Tuesday, June 10, 2008

Book Trailers

What I'm reading: Your Saving Grace, by JL Wilson

Lately, every time I check one of my on-line groups, I'm seeing "Check out my book trailer". I'm still on the wrong side of the fence with these, I think, but with their increasing popularity, maybe I'm wrong (won't be the first -- or the last-- time). But to me, it seems strange to judge a written medium with a visual one.

Also, people seem enthralled with all the bells and whistles they can use, so they throw them all in there. Fancy dissolves, sparkling, bouncing text, backgrounds that obscure what you're trying to read. Why? If there are words on the screen, isn't the purpose to be able to READ them?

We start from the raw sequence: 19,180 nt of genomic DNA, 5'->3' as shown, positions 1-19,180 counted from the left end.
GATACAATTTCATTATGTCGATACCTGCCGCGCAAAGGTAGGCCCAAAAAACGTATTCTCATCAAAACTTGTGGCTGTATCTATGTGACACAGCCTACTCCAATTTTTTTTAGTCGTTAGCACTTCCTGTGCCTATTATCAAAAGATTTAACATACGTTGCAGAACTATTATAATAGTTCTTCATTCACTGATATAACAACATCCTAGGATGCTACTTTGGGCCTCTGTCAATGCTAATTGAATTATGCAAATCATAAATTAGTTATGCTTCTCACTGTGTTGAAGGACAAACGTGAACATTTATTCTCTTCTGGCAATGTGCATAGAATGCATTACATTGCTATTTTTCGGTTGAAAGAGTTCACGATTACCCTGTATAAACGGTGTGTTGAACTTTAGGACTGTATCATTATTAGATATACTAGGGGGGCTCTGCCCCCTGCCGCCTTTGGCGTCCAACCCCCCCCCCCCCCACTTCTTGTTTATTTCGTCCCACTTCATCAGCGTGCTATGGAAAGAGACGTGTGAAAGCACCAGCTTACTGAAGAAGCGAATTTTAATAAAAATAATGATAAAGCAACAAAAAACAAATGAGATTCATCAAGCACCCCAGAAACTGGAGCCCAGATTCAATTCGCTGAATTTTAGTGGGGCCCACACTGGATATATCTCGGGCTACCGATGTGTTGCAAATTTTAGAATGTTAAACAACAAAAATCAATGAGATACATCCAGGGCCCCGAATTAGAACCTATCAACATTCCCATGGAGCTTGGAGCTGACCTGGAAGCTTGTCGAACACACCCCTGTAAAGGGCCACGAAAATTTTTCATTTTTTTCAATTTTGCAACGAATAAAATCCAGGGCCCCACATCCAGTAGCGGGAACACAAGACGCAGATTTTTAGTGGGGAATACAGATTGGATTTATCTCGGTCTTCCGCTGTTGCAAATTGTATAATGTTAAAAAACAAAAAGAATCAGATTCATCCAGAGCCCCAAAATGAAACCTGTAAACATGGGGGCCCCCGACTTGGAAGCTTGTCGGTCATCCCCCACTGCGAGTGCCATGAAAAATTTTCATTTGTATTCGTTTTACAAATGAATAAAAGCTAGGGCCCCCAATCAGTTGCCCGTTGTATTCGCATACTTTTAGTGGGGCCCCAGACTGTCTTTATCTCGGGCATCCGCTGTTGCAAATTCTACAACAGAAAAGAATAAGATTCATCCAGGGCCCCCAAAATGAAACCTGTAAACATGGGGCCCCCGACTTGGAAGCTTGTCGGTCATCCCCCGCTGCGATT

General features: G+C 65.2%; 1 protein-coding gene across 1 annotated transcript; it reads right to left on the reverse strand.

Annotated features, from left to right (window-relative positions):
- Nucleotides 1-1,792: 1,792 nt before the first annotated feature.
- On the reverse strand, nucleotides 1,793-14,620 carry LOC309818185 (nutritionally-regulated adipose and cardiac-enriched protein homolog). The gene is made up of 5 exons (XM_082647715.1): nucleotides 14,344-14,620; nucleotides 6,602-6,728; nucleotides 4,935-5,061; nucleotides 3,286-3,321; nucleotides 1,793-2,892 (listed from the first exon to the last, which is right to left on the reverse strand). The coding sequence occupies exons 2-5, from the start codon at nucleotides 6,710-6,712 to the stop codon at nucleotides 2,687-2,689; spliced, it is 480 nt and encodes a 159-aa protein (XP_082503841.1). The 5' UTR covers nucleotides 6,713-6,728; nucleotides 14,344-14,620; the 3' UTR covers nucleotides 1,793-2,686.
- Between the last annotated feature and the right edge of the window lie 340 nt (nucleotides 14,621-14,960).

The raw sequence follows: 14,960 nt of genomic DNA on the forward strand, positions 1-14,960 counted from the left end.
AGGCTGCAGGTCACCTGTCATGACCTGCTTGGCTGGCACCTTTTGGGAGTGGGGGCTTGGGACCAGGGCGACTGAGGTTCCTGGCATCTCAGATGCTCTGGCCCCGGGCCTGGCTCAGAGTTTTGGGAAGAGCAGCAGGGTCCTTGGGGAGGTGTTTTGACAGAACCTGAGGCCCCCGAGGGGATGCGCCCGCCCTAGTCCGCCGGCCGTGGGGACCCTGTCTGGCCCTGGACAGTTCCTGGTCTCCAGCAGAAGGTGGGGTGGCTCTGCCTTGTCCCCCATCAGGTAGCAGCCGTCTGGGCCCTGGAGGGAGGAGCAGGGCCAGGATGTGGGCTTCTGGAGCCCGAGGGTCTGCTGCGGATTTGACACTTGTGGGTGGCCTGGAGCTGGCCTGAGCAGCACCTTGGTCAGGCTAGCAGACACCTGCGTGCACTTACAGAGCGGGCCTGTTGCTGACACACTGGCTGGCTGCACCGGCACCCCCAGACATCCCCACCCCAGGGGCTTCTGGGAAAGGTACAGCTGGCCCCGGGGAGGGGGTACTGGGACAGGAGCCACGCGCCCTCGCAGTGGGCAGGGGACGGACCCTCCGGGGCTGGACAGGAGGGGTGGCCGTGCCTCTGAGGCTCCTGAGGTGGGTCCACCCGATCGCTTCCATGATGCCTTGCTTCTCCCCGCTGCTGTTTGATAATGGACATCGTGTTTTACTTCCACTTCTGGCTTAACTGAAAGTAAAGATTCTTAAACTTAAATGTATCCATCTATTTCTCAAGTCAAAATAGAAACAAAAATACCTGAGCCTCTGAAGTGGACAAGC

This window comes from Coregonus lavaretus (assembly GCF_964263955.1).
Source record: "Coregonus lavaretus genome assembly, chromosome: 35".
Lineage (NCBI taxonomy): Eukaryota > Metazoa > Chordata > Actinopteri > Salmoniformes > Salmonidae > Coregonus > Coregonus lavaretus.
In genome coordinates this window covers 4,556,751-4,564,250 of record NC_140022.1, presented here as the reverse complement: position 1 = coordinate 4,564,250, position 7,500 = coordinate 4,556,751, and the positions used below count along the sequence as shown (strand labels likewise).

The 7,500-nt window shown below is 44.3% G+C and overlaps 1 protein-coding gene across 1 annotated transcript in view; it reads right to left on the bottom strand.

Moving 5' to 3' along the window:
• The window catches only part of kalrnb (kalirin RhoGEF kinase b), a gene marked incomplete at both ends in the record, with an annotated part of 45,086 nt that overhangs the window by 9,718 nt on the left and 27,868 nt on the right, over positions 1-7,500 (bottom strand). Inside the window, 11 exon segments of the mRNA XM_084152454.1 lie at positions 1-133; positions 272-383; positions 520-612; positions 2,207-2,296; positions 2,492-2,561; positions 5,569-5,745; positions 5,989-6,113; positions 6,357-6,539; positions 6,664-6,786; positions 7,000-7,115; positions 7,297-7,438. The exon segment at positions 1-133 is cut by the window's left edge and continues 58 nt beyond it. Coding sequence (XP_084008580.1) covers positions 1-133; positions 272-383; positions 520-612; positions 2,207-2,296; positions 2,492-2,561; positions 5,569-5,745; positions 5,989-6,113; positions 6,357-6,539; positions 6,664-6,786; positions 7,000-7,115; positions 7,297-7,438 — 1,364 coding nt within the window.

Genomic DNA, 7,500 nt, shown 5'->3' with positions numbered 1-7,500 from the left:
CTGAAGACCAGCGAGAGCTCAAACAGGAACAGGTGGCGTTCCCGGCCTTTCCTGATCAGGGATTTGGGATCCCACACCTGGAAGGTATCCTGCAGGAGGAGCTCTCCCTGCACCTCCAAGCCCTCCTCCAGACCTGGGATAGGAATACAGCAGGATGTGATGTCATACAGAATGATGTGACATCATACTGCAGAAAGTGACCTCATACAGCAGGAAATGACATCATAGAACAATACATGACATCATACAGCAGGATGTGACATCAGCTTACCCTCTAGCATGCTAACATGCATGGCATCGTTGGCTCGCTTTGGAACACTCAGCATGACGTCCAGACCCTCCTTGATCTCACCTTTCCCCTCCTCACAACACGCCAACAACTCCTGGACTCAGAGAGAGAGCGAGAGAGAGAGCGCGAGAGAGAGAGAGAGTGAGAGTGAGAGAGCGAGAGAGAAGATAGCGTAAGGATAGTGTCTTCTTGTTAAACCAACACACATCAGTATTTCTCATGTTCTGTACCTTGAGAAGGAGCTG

My take: When I want to read a book by an author I know and trust, I pick it up without the need of a 'sell'. I belong to the Mystery Guild, and they send a monthly catalog. I look at the blurbs. In the library or book store, I pick up a book and read the back cover copy, then read a page or two. If I'm shopping on line and have never read (or sometimes even heard of) the author, I go to the blurb, then read an excerpt.

I can't see that a 'movie clip' about a book is going to give me what I need to decide to buy. What I'm looking for is good writing. How does a movie clip let me judge that?